Kanban for UX Design: Great Match07 Jan 2016
User Experience design process may seem far from the original ideas that some people still associate with Kanban - manufacturing, stock management or software development processes.
The reason Kanban works for knowledge work too – with UX design being an example here - is thanks to Kanban's natural way of splitting even the most fluid and technically difficult to describe processes into visually distinct steps.
User experience design and monitoring process involves some unattainable values, such as "user happiness", "user's feelings towards the product". Furthermore, taking into account the difficulty associated with the very building of a system that would manage going through this design process – having process stages spelled out and visualized is what makes Kanban a great match to follow the UX design process with.
It can also be of great help when trying to set up a stable process for this kind of work. Starting with the basics, more steps and conditions can be added as you go and identify them. This bases on the same rule that Kanban's continuous improvement paradigm.
Understanding the problem
A typical approach to UX design starts with answering the question: "What problem are we trying to solve with this product?" Having a common place to store the possible ways of answering it, to comment and brainstorm on them is simply convenient. Answers can be given value points, counted, sorted and prioritized, which will make the next design stage all that much easier. Involving all of the team on a common speaking ground is key all the more in times of remote work and flexible working hours.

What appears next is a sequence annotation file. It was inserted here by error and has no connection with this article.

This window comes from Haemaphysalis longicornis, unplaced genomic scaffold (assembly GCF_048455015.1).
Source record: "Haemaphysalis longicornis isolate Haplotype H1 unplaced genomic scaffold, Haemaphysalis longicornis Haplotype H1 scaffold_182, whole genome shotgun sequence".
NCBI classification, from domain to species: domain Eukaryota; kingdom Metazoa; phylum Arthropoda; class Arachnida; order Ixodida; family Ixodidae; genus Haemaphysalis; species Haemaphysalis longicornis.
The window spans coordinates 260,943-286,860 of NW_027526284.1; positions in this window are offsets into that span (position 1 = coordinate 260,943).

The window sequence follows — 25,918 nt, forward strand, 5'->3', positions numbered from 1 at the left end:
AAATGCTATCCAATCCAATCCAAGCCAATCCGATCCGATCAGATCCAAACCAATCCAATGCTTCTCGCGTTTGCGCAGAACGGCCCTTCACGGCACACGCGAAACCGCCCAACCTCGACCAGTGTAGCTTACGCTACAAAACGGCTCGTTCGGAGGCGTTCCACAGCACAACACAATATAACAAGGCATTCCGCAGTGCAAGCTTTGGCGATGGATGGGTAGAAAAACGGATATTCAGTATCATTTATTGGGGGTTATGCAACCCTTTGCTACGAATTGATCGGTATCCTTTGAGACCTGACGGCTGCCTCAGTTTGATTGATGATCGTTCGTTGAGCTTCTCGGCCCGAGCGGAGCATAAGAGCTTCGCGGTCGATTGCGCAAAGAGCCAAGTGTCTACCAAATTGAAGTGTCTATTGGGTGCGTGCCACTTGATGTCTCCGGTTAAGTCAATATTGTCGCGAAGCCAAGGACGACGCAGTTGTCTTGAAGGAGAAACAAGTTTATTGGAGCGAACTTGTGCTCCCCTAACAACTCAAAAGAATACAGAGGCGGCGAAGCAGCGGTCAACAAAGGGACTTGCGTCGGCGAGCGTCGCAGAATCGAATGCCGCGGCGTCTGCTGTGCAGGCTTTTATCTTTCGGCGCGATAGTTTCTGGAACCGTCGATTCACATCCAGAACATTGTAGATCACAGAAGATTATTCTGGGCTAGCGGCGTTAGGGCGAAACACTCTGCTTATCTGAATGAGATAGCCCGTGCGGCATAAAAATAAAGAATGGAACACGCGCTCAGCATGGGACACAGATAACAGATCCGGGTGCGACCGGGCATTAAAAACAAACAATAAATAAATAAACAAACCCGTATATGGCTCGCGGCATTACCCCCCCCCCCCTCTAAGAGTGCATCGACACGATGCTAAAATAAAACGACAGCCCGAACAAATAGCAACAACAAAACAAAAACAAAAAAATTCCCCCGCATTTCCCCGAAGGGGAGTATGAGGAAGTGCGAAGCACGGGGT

The ability to further extend the visual aspect of things
Thanks to task card attachments - since all information in visual form reaches our brains quicker and more effectively - adding visual attributes to the cards speeds the process further still. The serious UX design processes involve doing a whole lot of research before making technical design decisions. A visual board, accessed by all on the team is the perfect place to gather, share and analyse the research.
Instead of asking the team "how long till we see feature X?" - you're only taking a look at the board and all is clear. You also instantly gain knowledge of who to ask for any information about the process, since items on the Kanban board are usually user-assigned.
With process items always pasted on the board, teams and stakeholders can always jump in and make comments, ask for changes or review their suggestion' implementation with no problem. Having this visualized also gets rid of the issue of having to explain what you're referring to or searching for the right info or person.
Iterate and reuse
Most UX design processes go round and are being repeated after some time, which is why having the process recorded and visualized works perfectly for giving it another use after a set time had passed. Steps or whole processes can be even marked as standard, that require re-doing iteratively or are used for each product as a template.
A visual Kanban board is a great way of getting the UX design process set, up to date and successfully functioning. Do make sure to try integrating Kanban with all aspects of the process your product goes through, it will work magic in all stages, not only UX design!